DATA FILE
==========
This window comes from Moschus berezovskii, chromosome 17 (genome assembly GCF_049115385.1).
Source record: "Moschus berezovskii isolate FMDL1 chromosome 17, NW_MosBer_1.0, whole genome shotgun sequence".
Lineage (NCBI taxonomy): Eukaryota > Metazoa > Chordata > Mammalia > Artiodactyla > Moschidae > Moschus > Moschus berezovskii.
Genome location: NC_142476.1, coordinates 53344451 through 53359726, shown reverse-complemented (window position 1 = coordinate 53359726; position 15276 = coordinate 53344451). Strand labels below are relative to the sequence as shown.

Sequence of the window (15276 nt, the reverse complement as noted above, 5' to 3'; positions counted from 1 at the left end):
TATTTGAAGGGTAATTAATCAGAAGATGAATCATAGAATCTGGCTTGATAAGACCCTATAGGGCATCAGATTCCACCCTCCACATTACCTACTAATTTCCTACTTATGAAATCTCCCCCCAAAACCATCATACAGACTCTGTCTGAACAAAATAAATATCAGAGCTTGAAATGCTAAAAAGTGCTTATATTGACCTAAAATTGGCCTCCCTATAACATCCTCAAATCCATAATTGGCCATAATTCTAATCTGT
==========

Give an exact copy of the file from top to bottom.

This window comes from Moschus berezovskii, chromosome 17 (genome assembly GCF_049115385.1).
Source record: "Moschus berezovskii isolate FMDL1 chromosome 17, NW_MosBer_1.0, whole genome shotgun sequence".
Lineage (NCBI taxonomy): Eukaryota > Metazoa > Chordata > Mammalia > Artiodactyla > Moschidae > Moschus > Moschus berezovskii.
Genome location: NC_142476.1, coordinates 53344451 through 53359726, shown reverse-complemented (window position 1 = coordinate 53359726; position 15276 = coordinate 53344451). Strand labels below are relative to the sequence as shown.

Sequence of the window (15276 nt, the reverse complement as noted above, 5' to 3'; positions counted from 1 at the left end):
TATTTGAAGGGTAATTAATCAGAAGATGAATCATAGAATCTGGCTTGATAAGACCCTATAGGGCATCAGATTCCACCCTCCACATTACCTACTAATTTCCTACTTATGAAATCTCCCCCCAAAACCATCATACAGACTCTGTCTGAACAAAATAAATATCAGAGCTTGAAATGCTAAAAAGTGCTTATATTGACCTAAAATTGGCCTCCCTATAACATCCTCAAATCCATAATTGGCCATAATTCTAATCTGT